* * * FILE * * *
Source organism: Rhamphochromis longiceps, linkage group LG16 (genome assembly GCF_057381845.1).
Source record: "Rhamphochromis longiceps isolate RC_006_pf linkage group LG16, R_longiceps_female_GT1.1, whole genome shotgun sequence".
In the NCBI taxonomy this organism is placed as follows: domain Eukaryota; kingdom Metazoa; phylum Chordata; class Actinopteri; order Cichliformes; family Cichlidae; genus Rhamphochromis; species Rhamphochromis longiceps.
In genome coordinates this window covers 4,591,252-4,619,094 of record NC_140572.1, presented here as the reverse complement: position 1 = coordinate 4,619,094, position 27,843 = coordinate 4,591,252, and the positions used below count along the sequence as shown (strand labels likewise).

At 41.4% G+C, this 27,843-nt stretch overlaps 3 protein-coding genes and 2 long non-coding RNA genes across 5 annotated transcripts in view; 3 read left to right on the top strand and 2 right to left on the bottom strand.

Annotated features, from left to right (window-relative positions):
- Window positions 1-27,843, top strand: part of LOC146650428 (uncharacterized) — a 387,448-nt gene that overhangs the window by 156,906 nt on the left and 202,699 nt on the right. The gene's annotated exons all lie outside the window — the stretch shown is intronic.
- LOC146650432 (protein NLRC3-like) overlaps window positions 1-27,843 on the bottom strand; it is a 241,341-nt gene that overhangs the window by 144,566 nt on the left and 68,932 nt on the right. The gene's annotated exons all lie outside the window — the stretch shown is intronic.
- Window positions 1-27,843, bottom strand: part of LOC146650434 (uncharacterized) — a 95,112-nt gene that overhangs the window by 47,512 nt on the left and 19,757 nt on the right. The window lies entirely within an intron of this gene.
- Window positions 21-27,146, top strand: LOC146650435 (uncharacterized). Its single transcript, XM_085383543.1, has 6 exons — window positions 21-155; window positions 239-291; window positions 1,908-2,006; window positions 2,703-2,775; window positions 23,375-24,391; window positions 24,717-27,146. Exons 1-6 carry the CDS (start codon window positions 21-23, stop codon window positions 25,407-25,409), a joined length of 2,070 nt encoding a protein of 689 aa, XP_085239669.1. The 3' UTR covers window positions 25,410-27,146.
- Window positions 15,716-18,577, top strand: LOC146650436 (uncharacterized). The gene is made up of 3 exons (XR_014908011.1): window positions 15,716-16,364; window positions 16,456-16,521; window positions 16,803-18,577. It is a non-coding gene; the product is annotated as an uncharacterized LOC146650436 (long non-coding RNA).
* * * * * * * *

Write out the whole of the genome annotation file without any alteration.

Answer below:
Source organism: Rhamphochromis longiceps, linkage group LG16 (genome assembly GCF_057381845.1).
Source record: "Rhamphochromis longiceps isolate RC_006_pf linkage group LG16, R_longiceps_female_GT1.1, whole genome shotgun sequence".
In the NCBI taxonomy this organism is placed as follows: domain Eukaryota; kingdom Metazoa; phylum Chordata; class Actinopteri; order Cichliformes; family Cichlidae; genus Rhamphochromis; species Rhamphochromis longiceps.
In genome coordinates this window covers 4,591,252-4,619,094 of record NC_140572.1, presented here as the reverse complement: position 1 = coordinate 4,619,094, position 27,843 = coordinate 4,591,252, and the positions used below count along the sequence as shown (strand labels likewise).

At 41.4% G+C, this 27,843-nt stretch overlaps 3 protein-coding genes and 2 long non-coding RNA genes across 5 annotated transcripts in view; 3 read left to right on the top strand and 2 right to left on the bottom strand.

Annotated features, from left to right (window-relative positions):
- Window positions 1-27,843, top strand: part of LOC146650428 (uncharacterized) — a 387,448-nt gene that overhangs the window by 156,906 nt on the left and 202,699 nt on the right. The gene's annotated exons all lie outside the window — the stretch shown is intronic.
- LOC146650432 (protein NLRC3-like) overlaps window positions 1-27,843 on the bottom strand; it is a 241,341-nt gene that overhangs the window by 144,566 nt on the left and 68,932 nt on the right. The gene's annotated exons all lie outside the window — the stretch shown is intronic.
- Window positions 1-27,843, bottom strand: part of LOC146650434 (uncharacterized) — a 95,112-nt gene that overhangs the window by 47,512 nt on the left and 19,757 nt on the right. The window lies entirely within an intron of this gene.
- Window positions 21-27,146, top strand: LOC146650435 (uncharacterized). Its single transcript, XM_085383543.1, has 6 exons — window positions 21-155; window positions 239-291; window positions 1,908-2,006; window positions 2,703-2,775; window positions 23,375-24,391; window positions 24,717-27,146. Exons 1-6 carry the CDS (start codon window positions 21-23, stop codon window positions 25,407-25,409), a joined length of 2,070 nt encoding a protein of 689 aa, XP_085239669.1. The 3' UTR covers window positions 25,410-27,146.
- Window positions 15,716-18,577, top strand: LOC146650436 (uncharacterized). The gene is made up of 3 exons (XR_014908011.1): window positions 15,716-16,364; window positions 16,456-16,521; window positions 16,803-18,577. It is a non-coding gene; the product is annotated as an uncharacterized LOC146650436 (long non-coding RNA).